“Over the last two decades, the field of cybersecurity defence has flourished into an advanced, diverse field. However, I think that we will soon see a real evolutionary step take place, which takes us beyond just manning the barricades against digital foes. Businesses are learning that, regardless of whether downtime comes from adversarial attacks or internal technological failures, the bottom-line impact is much the same, and what really matters is getting back to a state of health as quickly and smoothly as possible.
A digital immune system (DIS) approach, built around a mindset which is more agnostic as to the source of problems and more unified in its focus on recovery, will come into focus as a better way of organising teams and technology to create valuable outcomes. The good news for those who have spent years building cybersecurity expertise is that this change will put them closer to the heart of business value. Everything we have learned about resilient systems, designed redundancy, and human psychology will become relevant to business thinking more broadly. Together with more unified data practices and AI tools to action that data, the digital immune system is going to shift the goalposts from the well-defended enterprise to the self-healing enterprise.”
Duncan Bradley, Duncan Bradley, Director of Customer Engagement UKI Cyber Resiliency Practice, Kyndryl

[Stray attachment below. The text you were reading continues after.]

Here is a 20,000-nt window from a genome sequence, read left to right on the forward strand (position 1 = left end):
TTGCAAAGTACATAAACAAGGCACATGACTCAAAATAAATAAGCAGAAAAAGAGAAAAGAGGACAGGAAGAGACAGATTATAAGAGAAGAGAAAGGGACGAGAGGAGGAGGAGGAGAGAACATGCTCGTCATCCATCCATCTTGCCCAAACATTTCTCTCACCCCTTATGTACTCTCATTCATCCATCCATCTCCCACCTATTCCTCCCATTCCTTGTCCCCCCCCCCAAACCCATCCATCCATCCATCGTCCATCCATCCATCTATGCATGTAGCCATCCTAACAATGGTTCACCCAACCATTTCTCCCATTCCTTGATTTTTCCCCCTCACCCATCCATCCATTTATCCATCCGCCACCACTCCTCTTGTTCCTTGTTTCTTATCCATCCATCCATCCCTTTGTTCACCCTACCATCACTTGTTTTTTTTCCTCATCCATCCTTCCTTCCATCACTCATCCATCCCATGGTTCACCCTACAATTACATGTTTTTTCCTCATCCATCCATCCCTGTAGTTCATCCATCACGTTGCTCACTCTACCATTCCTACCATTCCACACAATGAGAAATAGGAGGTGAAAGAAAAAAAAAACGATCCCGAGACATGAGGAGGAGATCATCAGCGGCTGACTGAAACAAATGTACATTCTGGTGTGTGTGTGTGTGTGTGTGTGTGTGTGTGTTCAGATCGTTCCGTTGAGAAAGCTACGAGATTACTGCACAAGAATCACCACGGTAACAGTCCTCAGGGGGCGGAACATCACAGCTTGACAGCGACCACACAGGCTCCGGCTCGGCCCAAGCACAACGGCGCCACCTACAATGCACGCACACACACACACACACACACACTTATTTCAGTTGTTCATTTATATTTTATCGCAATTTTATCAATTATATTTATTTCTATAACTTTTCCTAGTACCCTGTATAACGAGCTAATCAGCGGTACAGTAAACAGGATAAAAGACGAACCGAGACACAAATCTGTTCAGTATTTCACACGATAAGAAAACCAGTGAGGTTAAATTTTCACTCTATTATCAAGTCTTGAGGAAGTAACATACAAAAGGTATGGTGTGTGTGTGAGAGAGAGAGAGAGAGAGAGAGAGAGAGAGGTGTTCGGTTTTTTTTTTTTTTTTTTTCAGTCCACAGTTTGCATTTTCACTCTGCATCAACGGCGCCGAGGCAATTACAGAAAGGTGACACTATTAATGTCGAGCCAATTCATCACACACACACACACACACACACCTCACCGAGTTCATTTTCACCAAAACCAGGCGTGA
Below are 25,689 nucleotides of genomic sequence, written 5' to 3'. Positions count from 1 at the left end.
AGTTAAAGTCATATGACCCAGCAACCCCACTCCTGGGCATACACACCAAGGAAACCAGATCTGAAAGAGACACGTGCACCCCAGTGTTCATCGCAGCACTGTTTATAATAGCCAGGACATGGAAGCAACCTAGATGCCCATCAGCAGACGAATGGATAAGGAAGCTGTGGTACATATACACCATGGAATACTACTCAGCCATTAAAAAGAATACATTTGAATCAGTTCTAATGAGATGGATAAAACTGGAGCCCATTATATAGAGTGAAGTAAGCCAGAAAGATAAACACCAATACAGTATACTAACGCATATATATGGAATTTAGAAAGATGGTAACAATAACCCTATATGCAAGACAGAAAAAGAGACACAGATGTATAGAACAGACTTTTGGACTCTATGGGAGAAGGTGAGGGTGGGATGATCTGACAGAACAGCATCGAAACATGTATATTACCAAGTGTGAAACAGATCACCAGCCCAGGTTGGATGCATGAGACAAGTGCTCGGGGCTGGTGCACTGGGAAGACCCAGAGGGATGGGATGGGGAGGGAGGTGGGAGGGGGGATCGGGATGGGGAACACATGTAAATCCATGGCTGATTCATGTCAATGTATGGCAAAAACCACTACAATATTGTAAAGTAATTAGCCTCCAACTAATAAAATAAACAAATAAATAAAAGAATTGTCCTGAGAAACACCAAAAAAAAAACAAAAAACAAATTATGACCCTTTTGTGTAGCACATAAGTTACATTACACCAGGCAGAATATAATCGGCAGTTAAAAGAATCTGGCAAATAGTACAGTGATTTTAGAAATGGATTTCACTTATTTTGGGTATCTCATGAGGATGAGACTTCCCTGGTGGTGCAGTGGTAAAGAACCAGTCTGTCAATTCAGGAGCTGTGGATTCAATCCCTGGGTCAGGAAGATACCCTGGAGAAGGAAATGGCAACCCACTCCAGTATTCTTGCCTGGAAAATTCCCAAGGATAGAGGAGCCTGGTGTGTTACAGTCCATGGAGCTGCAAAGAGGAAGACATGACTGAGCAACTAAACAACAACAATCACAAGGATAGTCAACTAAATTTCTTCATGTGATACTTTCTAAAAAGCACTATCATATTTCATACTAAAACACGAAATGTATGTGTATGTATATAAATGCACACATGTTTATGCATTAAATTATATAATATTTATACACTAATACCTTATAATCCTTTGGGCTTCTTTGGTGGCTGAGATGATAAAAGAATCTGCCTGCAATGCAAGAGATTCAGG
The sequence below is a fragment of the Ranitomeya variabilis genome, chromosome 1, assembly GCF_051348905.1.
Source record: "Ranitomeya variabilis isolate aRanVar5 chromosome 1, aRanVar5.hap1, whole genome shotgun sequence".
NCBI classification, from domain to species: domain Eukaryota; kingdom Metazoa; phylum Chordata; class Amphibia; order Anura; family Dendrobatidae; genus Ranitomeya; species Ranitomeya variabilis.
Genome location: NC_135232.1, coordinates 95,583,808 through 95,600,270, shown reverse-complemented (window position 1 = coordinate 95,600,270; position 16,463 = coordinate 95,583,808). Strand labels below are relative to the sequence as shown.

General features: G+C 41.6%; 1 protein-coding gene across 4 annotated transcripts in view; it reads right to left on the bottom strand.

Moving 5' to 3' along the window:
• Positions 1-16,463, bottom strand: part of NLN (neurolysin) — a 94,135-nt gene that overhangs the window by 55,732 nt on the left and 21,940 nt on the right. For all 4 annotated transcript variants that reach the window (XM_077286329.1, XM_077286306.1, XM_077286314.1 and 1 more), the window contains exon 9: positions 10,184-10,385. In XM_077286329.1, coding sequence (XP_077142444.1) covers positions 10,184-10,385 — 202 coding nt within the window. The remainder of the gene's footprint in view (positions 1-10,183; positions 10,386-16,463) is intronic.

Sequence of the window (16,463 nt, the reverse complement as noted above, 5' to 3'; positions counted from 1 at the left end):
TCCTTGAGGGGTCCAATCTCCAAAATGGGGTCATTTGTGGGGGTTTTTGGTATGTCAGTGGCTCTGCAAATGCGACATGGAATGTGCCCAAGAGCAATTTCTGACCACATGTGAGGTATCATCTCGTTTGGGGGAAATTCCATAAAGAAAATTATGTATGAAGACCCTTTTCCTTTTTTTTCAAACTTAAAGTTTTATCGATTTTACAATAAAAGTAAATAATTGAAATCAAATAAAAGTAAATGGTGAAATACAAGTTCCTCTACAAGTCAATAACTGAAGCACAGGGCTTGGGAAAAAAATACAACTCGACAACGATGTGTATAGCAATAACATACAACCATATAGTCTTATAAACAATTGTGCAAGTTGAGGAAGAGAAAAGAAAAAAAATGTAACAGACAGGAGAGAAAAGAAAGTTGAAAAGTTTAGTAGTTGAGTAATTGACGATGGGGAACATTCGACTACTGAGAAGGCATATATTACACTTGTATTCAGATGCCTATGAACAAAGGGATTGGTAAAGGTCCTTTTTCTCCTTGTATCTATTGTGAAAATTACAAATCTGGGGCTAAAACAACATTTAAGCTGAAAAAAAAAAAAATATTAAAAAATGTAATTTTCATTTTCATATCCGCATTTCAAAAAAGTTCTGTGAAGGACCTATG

“The last two decades have witnessed consistent evolution in both how we do cybersecurity and the kinds of risk that cybersecurity seeks to mitigate. The most important lesson emerging in this space right now, though, is really a perspective shift around what cybersecurity is for.
For most of IT history we have spoken of defence, prevention, and avoidance, building a suite of tools and tactics to stop bad outcomes. We have been successful and made it very difficult to break into organisations, so bad actors are now compromising organisations’ user accounts with increasingly sophisticated targeted social engineering attacks, and the growing use of AI techniques, only serves to increase the challenge of detection. Going forward, that conversation is going to be re-oriented around minimising damage and recovering quickly and seamlessly from it. Whether through criminal activity, human error, or natural disaster, breaches and outages happen. The most successful businesses in such moments will be those that have invested in resilience strategies which are agnostic about the source of damage and laser-focused on returning to operational status. That demands a holistic approach where recovering data and reinstating services is baked in at every level, just as something like authorising access is today.